Besides enabling many organizations to achieve or maintain cybersecurity compliance, an SSP offers many other benefits and advantages, such as:

  • Laying the groundwork for risk assessment and risk management
  • Helping companies identify potential cybersecurity risks
  • Enabling businesses to prioritize and allocate resources to mitigate cybersecurity risks
  • Ensuring firms meet contractual obligations for protecting stakeholder data

Most importantly, an effective SSP is a vital control that helps organizations to better protect their systems and data from malicious intrusion, exfiltration, and other attacks.

How do we create an SSP?

Creating and maintaining an SSP is a complex process that can require significant expertise. Here are some of the most important initial steps in developing an SSP:

  • Define your SSP scope.
    This is one of the most challenging aspects of creating an SSP. What systems, data, and other physical and virtual assets will be covered by the cybersecurity framework(s) you need to comply with? For example, if you need to comply with NIST 800-171 to protect CUI, what systems store, process, and/or transmit CUI? Where does CUI flow across your organization? What staff or roles, including remote employees and vendors, handle CUI?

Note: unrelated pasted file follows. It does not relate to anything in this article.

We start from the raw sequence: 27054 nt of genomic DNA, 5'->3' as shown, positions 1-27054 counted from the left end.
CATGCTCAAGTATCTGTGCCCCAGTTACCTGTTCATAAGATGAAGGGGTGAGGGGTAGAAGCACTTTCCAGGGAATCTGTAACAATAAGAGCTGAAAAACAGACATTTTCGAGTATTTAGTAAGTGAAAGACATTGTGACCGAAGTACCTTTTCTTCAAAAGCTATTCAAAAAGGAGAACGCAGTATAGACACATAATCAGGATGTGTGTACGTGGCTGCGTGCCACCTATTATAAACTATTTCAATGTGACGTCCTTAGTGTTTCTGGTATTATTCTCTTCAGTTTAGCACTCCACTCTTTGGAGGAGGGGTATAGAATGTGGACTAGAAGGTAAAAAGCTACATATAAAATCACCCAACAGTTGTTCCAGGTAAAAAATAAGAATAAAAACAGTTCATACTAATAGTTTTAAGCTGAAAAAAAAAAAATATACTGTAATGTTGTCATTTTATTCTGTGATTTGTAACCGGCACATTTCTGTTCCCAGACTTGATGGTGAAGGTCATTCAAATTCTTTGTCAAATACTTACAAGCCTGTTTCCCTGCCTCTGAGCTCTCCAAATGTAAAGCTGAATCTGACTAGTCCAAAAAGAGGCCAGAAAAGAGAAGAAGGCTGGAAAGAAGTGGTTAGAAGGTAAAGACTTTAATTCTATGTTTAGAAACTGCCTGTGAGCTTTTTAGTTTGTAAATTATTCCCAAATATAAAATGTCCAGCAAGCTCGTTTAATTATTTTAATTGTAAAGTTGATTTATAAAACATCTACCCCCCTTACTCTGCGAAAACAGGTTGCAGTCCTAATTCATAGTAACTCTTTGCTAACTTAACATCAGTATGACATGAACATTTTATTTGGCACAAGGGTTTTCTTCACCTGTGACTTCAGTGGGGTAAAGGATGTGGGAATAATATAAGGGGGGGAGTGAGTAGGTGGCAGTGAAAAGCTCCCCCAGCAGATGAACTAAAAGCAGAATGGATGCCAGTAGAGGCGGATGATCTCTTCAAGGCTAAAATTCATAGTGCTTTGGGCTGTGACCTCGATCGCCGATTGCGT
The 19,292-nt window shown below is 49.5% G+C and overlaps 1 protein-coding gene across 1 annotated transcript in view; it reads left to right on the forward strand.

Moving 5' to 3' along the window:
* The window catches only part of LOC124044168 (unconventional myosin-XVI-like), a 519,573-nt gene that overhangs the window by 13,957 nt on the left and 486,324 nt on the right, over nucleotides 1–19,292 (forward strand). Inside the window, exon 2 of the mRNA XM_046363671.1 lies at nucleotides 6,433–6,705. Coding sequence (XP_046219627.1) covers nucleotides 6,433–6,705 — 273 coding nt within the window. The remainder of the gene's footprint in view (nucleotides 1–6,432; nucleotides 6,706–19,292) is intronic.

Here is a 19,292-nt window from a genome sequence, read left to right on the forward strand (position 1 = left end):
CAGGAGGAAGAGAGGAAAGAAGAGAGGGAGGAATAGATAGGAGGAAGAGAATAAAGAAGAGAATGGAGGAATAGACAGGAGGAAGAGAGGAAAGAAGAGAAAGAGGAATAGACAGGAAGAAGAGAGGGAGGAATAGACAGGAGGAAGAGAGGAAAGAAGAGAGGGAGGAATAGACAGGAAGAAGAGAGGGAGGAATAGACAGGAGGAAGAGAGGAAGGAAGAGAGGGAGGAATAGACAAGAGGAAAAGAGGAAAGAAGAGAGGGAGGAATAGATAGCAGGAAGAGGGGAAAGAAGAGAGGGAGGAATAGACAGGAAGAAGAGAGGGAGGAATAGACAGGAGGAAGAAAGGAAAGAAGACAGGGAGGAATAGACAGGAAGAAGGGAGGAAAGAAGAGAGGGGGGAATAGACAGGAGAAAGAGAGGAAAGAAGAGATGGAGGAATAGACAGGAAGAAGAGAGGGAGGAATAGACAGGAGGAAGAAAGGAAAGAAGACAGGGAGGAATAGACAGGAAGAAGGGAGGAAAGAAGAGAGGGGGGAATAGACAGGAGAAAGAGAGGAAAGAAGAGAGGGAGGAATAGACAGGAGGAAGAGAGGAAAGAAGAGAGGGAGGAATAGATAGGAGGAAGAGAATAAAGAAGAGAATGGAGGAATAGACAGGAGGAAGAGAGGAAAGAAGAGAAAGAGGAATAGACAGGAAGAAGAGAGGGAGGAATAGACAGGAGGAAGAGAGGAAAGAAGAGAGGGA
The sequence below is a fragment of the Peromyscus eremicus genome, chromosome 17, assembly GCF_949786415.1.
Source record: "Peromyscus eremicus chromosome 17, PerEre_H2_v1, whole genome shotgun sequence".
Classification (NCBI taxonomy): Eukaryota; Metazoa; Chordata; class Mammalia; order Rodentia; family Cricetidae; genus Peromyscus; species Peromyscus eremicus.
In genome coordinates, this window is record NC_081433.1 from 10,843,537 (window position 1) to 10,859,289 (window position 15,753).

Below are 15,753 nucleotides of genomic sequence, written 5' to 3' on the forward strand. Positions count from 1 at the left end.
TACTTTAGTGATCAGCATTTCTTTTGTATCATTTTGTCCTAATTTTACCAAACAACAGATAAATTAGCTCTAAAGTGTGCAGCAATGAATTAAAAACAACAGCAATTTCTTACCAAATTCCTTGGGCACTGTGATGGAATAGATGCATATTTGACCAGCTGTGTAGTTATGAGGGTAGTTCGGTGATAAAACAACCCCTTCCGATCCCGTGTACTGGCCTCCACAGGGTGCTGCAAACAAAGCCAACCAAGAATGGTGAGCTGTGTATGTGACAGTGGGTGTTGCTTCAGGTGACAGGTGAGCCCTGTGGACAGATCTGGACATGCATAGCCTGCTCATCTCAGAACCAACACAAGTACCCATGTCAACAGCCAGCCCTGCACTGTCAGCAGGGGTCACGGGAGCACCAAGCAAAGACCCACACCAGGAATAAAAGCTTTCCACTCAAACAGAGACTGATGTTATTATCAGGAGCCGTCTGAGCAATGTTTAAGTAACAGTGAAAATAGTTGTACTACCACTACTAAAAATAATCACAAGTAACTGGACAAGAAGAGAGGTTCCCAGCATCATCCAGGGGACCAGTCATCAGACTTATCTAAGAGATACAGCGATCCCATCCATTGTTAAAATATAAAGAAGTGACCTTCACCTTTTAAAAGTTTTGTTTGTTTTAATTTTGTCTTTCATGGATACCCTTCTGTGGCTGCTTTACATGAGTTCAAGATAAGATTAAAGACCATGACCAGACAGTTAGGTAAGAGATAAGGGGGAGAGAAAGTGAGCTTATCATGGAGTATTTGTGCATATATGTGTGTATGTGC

• Gather all your current documentation.
    As input for your SSP you’ll need all the documentation, policies, procedures, etc., that describes the current security posture for the “in-scope” portion of your IT environment. You should also confirm with your security/IT team that everything is updated to the current operational state. If you need additional documentation for your SSP, you may need to conduct interviews and other research.
  • Identify in-scope security controls.
    What controls do you currently have in place to support compliance? What policies and procedures (e.g., your incident response plan and/or disaster recovery plan) relate to your compliance posture? Vulnerability management, patch management, configuration management, security awareness training, and access controls all factor into the SSP.
  • Establish cybersecurity objectives and metrics.
    Along with your SSP scope and in-scope controls, you need to document objectives and metrics for your cybersecurity program. This will help ensure an ongoing best-practice implementation that addresses all critical areas, so no compliance requirements are overlooked. Defining metrics to measure and report on performance and progress toward objectives is key.
  • Document how you manage vendor risk.
    Many cybersecurity frameworks that require an SSP, such as CMMC Level 2 or FISMA, also require organizations to establish and document controls to evaluate, monitor, and reduce cyber risk and compliance associated with third-party systems and third-party access to systems. This entails ongoing due diligence such as processing self-report questionnaires, reviewing security policies, or conducting on-site audits for highest-risk vendors.